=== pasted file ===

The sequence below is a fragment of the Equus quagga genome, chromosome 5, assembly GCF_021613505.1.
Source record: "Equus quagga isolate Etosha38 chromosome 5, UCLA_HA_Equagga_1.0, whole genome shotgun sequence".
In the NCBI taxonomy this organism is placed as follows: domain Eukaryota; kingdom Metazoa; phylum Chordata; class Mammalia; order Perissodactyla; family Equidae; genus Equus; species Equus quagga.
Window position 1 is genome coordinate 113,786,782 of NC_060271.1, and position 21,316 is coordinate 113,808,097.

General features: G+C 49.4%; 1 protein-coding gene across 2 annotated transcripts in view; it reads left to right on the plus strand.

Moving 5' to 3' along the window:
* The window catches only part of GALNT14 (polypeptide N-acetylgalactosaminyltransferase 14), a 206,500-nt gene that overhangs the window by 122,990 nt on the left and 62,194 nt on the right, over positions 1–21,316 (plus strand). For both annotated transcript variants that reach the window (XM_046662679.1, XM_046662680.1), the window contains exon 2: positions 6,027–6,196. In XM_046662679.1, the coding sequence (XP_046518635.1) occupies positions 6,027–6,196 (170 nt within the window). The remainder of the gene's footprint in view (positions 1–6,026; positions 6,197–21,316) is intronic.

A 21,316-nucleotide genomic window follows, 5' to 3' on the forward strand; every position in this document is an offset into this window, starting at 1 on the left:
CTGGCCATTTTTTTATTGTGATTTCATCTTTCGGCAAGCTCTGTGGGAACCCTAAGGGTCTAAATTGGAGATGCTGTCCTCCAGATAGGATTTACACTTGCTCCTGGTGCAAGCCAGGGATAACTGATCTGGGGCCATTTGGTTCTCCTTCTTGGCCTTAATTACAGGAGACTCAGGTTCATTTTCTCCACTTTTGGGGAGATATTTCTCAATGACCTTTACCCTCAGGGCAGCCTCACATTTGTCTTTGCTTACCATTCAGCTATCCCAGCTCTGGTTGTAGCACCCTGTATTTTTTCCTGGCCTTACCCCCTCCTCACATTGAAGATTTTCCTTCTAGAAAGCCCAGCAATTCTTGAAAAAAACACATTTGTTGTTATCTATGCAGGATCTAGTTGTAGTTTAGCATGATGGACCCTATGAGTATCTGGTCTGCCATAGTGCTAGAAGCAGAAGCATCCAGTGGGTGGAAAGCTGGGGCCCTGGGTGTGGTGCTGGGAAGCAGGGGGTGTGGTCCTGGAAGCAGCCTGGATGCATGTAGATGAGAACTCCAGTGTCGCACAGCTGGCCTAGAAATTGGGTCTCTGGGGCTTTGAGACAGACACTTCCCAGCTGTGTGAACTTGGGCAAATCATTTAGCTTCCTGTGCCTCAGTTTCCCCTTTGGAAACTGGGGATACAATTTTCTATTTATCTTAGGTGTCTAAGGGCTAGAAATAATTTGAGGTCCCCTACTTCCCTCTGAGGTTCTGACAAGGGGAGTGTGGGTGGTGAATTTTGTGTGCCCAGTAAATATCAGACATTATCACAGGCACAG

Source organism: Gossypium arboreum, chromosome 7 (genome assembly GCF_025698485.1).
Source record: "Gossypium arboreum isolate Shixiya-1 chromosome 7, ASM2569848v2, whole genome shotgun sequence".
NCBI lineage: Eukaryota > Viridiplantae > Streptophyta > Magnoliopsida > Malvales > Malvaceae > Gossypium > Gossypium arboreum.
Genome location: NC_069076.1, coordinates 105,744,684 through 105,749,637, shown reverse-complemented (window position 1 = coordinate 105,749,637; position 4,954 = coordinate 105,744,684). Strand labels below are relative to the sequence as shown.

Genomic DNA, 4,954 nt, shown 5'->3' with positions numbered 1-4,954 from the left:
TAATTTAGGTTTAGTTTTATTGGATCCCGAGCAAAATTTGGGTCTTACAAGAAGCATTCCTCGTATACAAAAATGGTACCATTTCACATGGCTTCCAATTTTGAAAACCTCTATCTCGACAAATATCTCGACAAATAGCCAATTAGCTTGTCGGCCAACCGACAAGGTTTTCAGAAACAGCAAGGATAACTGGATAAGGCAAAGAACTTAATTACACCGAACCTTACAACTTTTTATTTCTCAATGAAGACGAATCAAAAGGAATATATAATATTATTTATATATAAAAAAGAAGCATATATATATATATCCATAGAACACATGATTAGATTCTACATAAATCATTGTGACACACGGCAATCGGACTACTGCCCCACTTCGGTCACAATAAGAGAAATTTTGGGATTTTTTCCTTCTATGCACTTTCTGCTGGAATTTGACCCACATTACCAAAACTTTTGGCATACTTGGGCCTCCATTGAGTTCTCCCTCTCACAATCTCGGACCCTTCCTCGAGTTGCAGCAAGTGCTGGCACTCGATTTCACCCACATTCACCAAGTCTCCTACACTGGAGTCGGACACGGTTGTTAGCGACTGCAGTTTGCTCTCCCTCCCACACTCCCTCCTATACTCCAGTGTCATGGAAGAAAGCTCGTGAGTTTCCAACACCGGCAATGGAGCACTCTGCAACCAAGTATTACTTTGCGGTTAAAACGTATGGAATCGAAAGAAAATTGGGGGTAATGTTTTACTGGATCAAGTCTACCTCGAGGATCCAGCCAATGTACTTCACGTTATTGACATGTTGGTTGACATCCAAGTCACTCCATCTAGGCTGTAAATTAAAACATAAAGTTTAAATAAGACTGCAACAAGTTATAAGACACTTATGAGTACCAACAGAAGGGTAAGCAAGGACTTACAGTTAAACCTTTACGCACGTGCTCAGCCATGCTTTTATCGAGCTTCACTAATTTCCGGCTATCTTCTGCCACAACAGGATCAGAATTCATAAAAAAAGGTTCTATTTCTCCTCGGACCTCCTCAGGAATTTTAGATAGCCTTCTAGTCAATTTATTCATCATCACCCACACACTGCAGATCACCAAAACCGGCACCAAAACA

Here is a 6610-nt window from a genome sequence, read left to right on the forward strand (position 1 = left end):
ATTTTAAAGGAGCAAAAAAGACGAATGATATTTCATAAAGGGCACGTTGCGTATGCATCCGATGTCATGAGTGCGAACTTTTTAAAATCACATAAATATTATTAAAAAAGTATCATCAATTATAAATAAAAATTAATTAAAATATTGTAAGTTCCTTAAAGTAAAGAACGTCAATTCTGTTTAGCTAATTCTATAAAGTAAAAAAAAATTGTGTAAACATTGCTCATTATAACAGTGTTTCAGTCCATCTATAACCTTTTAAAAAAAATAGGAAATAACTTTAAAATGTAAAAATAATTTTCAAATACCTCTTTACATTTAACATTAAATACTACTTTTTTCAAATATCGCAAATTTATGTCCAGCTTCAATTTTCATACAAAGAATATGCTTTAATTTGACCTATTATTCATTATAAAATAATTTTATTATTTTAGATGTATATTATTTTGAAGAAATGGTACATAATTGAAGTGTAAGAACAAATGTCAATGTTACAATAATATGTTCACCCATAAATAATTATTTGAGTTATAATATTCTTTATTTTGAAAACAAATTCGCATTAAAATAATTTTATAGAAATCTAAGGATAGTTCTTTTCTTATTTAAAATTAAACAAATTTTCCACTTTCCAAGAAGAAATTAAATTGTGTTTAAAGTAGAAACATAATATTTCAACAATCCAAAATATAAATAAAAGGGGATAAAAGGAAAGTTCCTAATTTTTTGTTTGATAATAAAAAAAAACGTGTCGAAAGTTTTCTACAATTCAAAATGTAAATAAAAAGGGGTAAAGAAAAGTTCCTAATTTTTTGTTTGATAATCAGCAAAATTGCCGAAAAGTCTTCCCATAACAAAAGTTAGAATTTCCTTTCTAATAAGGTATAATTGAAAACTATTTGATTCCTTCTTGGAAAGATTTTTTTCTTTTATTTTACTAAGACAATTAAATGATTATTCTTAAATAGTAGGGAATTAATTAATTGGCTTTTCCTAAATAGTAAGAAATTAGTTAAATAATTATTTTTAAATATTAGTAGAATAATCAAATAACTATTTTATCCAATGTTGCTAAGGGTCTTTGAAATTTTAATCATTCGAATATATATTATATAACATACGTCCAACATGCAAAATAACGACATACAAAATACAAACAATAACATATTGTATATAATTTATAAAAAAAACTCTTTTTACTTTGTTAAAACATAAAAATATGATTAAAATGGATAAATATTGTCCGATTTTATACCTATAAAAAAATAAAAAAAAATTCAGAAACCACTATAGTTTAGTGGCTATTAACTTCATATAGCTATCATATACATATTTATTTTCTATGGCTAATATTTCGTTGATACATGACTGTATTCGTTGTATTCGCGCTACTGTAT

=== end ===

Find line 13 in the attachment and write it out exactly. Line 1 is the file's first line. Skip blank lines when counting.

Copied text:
Genome location: NC_069076.1, coordinates 105,744,684 through 105,749,637, shown reverse-complemented (window position 1 = coordinate 105,749,637; position 4,954 = coordinate 105,744,684). Strand labels below are relative to the sequence as shown.